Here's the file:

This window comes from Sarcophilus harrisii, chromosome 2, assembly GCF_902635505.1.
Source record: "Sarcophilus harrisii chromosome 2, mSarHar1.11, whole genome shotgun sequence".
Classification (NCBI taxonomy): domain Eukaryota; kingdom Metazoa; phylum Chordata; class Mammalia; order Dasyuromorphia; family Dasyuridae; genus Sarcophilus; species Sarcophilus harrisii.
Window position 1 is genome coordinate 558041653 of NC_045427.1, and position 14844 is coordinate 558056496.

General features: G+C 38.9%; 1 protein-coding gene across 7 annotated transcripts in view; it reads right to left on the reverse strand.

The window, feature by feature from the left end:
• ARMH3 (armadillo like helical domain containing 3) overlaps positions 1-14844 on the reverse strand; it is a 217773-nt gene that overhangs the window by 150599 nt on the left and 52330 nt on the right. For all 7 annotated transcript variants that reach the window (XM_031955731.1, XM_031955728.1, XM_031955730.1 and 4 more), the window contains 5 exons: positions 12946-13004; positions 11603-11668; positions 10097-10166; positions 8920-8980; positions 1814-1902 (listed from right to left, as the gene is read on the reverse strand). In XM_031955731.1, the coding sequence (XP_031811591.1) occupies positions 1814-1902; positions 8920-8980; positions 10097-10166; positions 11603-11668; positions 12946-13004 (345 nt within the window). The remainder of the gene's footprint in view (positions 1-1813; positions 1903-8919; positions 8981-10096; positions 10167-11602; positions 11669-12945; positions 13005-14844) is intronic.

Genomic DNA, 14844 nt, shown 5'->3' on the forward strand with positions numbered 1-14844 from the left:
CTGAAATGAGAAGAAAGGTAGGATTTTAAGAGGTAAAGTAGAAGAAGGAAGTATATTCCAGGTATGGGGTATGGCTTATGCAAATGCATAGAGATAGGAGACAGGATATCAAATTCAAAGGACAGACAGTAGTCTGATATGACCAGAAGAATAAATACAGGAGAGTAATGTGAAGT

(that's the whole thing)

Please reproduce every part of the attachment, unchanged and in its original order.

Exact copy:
This window comes from Sarcophilus harrisii, chromosome 2, assembly GCF_902635505.1.
Source record: "Sarcophilus harrisii chromosome 2, mSarHar1.11, whole genome shotgun sequence".
Classification (NCBI taxonomy): domain Eukaryota; kingdom Metazoa; phylum Chordata; class Mammalia; order Dasyuromorphia; family Dasyuridae; genus Sarcophilus; species Sarcophilus harrisii.
Window position 1 is genome coordinate 558041653 of NC_045427.1, and position 14844 is coordinate 558056496.

General features: G+C 38.9%; 1 protein-coding gene across 7 annotated transcripts in view; it reads right to left on the reverse strand.

The window, feature by feature from the left end:
• ARMH3 (armadillo like helical domain containing 3) overlaps positions 1-14844 on the reverse strand; it is a 217773-nt gene that overhangs the window by 150599 nt on the left and 52330 nt on the right. For all 7 annotated transcript variants that reach the window (XM_031955731.1, XM_031955728.1, XM_031955730.1 and 4 more), the window contains 5 exons: positions 12946-13004; positions 11603-11668; positions 10097-10166; positions 8920-8980; positions 1814-1902 (listed from right to left, as the gene is read on the reverse strand). In XM_031955731.1, the coding sequence (XP_031811591.1) occupies positions 1814-1902; positions 8920-8980; positions 10097-10166; positions 11603-11668; positions 12946-13004 (345 nt within the window). The remainder of the gene's footprint in view (positions 1-1813; positions 1903-8919; positions 8981-10096; positions 10167-11602; positions 11669-12945; positions 13005-14844) is intronic.

Genomic DNA, 14844 nt, shown 5'->3' on the forward strand with positions numbered 1-14844 from the left:
CTGAAATGAGAAGAAAGGTAGGATTTTAAGAGGTAAAGTAGAAGAAGGAAGTATATTCCAGGTATGGGGTATGGCTTATGCAAATGCATAGAGATAGGAGACAGGATATCAAATTCAAAGGACAGACAGTAGTCTGATATGACCAGAAGAATAAATACAGGAGAGTAATGTGAAGT